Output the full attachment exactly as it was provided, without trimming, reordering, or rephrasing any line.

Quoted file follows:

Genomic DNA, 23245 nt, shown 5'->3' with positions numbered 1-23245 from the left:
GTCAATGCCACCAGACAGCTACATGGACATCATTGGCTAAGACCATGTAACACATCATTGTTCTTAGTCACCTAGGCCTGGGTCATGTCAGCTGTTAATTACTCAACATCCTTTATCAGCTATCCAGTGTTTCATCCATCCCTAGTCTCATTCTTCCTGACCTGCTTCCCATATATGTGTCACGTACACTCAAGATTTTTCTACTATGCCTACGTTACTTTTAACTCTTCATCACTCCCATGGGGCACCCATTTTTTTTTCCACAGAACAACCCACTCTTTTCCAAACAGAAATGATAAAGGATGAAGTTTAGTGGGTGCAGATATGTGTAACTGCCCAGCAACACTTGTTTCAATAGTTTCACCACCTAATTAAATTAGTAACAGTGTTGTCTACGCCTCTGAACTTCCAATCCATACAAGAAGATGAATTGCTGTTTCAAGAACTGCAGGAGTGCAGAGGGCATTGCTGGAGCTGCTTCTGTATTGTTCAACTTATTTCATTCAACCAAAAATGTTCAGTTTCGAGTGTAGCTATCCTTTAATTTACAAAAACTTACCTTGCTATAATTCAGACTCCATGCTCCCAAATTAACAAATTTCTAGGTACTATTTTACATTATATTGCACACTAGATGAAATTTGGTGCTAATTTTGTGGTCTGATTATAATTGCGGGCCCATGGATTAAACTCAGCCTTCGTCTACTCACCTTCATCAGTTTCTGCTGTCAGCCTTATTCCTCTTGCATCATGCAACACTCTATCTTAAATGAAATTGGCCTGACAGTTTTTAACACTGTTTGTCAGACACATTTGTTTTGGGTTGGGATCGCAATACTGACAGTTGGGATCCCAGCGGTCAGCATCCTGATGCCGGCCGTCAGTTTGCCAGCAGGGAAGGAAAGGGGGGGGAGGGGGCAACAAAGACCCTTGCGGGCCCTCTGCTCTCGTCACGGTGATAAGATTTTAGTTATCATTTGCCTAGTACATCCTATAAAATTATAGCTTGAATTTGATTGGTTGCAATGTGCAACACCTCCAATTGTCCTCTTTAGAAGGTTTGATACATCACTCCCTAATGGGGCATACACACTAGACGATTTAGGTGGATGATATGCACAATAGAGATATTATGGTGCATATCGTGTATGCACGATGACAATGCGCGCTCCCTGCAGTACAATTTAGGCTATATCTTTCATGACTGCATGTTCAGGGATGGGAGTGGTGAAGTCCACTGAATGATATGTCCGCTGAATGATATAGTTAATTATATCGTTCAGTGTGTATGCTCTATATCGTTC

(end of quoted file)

Genomic DNA, 23245 nt, shown 5'->3' with positions numbered 1-23245 from the left:
GTCAATGCCACCAGACAGCTACATGGACATCATTGGCTAAGACCATGTAACACATCATTGTTCTTAGTCACCTAGGCCTGGGTCATGTCAGCTGTTAATTACTCAACATCCTTTATCAGCTATCCAGTGTTTCATCCATCCCTAGTCTCATTCTTCCTGACCTGCTTCCCATATATGTGTCACGTACACTCAAGATTTTTCTACTATGCCTACGTTACTTTTAACTCTTCATCACTCCCATGGGGCACCCATTTTTTTTTCCACAGAACAACCCACTCTTTTCCAAACAGAAATGATAAAGGATGAAGTTTAGTGGGTGCAGATATGTGTAACTGCCCAGCAACACTTGTTTCAATAGTTTCACCACCTAATTAAATTAGTAACAGTGTTGTCTACGCCTCTGAACTTCCAATCCATACAAGAAGATGAATTGCTGTTTCAAGAACTGCAGGAGTGCAGAGGGCATTGCTGGAGCTGCTTCTGTATTGTTCAACTTATTTCATTCAACCAAAAATGTTCAGTTTCGAGTGTAGCTATCCTTTAATTTACAAAAACTTACCTTGCTATAATTCAGACTCCATGCTCCCAAATTAACAAATTTCTAGGTACTATTTTACATTATATTGCACACTAGATGAAATTTGGTGCTAATTTTGTGGTCTGATTATAATTGCGGGCCCATGGATTAAACTCAGCCTTCGTCTACTCACCTTCATCAGTTTCTGCTGTCAGCCTTATTCCTCTTGCATCATGCAACACTCTATCTTAAATGAAATTGGCCTGACAGTTTTTAACACTGTTTGTCAGACACATTTGTTTTGGGTTGGGATCGCAATACTGACAGTTGGGATCCCAGCGGTCAGCATCCTGATGCCGGCCGTCAGTTTGCCAGCAGGGAAGGAAAGGGGGGGGAGGGGGCAACAAAGACCCTTGCGGGCCCTCTGCTCTCGTCACGGTGATAAGATTTTAGTTATCATTTGCCTAGTACATCCTATAAAATTATAGCTTGAATTTGATTGGTTGCAATGTGCAACACCTCCAATTGTCCTCTTTAGAAGGTTTGATACATCACTCCCTAATGGGGCATACACACTAGACGATTTAGGTGGATGATATGCACAATAGAGATATTATGGTGCATATCGTGTATGCACGATGACAATGCGCGCTCCCTGCAGTACAATTTAGGCTATATCTTTCATGACTGCATGTTCAGGGATGGGAGTGGTGAAGTCCACTGAATGATATGTCCGCTGAATGATATAGTTAATTATATCGTTCAGTGTGTATGCTCTATATCGTTC